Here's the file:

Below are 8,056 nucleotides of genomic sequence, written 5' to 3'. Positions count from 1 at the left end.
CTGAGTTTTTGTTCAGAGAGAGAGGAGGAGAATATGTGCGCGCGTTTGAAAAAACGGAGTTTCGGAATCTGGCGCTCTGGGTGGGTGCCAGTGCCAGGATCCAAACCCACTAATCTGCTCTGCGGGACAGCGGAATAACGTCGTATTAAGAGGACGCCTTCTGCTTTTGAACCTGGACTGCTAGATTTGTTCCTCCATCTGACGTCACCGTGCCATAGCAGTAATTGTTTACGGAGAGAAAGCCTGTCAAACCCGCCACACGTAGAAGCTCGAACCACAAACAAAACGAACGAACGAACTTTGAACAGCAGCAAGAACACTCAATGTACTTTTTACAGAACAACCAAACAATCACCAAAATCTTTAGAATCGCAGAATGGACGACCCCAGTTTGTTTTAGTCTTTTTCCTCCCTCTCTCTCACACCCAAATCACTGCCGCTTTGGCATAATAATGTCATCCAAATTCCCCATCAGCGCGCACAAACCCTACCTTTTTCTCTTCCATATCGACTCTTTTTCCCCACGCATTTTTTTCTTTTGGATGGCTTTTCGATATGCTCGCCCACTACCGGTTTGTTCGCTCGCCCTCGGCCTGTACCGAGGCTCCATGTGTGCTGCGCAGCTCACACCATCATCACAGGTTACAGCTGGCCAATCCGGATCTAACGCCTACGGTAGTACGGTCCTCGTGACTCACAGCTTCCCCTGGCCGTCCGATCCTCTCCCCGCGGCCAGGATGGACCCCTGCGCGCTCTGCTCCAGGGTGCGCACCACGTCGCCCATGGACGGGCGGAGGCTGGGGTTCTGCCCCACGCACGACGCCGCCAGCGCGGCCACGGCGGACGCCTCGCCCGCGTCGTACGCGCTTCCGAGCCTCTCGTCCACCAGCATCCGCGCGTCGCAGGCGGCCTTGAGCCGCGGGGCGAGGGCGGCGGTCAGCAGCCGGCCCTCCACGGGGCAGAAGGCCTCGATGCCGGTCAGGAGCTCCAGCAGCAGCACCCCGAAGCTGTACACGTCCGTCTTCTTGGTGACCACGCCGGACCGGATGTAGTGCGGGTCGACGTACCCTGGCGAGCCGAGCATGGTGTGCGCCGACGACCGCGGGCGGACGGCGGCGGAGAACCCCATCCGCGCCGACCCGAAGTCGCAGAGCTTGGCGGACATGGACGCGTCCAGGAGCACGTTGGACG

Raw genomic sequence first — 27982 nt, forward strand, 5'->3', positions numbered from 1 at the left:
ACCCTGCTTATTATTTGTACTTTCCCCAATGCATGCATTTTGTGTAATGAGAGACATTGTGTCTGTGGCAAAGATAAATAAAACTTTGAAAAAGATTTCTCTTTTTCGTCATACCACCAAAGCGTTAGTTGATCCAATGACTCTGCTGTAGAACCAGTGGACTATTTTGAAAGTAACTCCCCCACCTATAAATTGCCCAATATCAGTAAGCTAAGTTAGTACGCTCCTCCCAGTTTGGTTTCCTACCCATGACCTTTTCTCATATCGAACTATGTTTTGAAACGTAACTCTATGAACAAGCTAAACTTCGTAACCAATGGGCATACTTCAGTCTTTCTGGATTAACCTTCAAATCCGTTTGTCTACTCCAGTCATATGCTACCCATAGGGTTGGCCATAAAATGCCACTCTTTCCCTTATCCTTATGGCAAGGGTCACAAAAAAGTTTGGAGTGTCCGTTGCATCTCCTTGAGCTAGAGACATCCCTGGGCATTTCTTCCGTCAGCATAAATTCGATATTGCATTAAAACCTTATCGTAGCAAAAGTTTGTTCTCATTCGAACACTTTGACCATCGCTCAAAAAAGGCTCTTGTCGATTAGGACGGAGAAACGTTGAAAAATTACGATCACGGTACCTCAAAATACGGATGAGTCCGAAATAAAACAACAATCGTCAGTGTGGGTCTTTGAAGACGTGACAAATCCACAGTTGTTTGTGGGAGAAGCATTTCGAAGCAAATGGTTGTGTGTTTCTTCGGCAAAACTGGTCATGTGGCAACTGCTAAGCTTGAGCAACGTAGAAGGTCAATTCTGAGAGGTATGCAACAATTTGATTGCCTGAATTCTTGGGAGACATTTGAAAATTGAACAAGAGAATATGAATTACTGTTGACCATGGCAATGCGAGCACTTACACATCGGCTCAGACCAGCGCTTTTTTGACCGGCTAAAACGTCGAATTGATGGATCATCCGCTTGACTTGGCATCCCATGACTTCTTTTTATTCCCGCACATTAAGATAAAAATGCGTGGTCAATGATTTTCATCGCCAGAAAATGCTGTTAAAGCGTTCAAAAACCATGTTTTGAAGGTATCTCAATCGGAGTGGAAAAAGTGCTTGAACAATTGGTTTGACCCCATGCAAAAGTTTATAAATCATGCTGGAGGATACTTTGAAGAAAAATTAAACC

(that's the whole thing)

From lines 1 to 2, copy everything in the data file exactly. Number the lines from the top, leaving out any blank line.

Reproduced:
Below are 8,056 nucleotides of genomic sequence, written 5' to 3'. Positions count from 1 at the left end.
CTGAGTTTTTGTTCAGAGAGAGAGGAGGAGAATATGTGCGCGCGTTTGAAAAAACGGAGTTTCGGAATCTGGCGCTCTGGGTGGGTGCCAGTGCCAGGATCCAAACCCACTAATCTGCTCTGCGGGACAGCGGAATAACGTCGTATTAAGAGGACGCCTTCTGCTTTTGAACCTGGACTGCTAGATTTGTTCCTCCATCTGACGTCACCGTGCCATAGCAGTAATTGTTTACGGAGAGAAAGCCTGTCAAACCCGCCACACGTAGAAGCTCGAACCACAAACAAAACGAACGAACGAACTTTGAACAGCAGCAAGAACACTCAATGTACTTTTTACAGAACAACCAAACAATCACCAAAATCTTTAGAATCGCAGAATGGACGACCCCAGTTTGTTTTAGTCTTTTTCCTCCCTCTCTCTCACACCCAAATCACTGCCGCTTTGGCATAATAATGTCATCCAAATTCCCCATCAGCGCGCACAAACCCTACCTTTTTCTCTTCCATATCGACTCTTTTTCCCCACGCATTTTTTTCTTTTGGATGGCTTTTCGATATGCTCGCCCACTACCGGTTTGTTCGCTCGCCCTCGGCCTGTACCGAGGCTCCATGTGTGCTGCGCAGCTCACACCATCATCACAGGTTACAGCTGGCCAATCCGGATCTAACGCCTACGGTAGTACGGTCCTCGTGACTCACAGCTTCCCCTGGCCGTCCGATCCTCTCCCCGCGGCCAGGATGGACCCCTGCGCGCTCTGCTCCAGGGTGCGCACCACGTCGCCCATGGACGGGCGGAGGCTGGGGTTCTGCCCCACGCACGACGCCGCCAGCGCGGCCACGGCGGACGCCTCGCCCGCGTCGTACGCGCTTCCGAGCCTCTCGTCCACCAGCATCCGCGCGTCGCAGGCGGCCTTGAGCCGCGGGGCGAGGGCGGCGGTCAGCAGCCGGCCCTCCACGGGGCAGAAGGCCTCGATGCCGGTCAGGAGCTCCAGCAGCAGCACCCCGAAGCTGTACACGTCCGTCTTCTTGGTGACCACGCCGGACCGGATGTAGTGCGGGTCGACGTACCCTGGCGAGCCGAGCATGGTGTGCGCCGACGACCGCGGGCGGACGGCGGCGGAGAACCCCATCCGCGCCGACCCGAAGTCGCAGAGCTTGGCGGACATGGACGCGTCCAGGAGCACGTTGGACG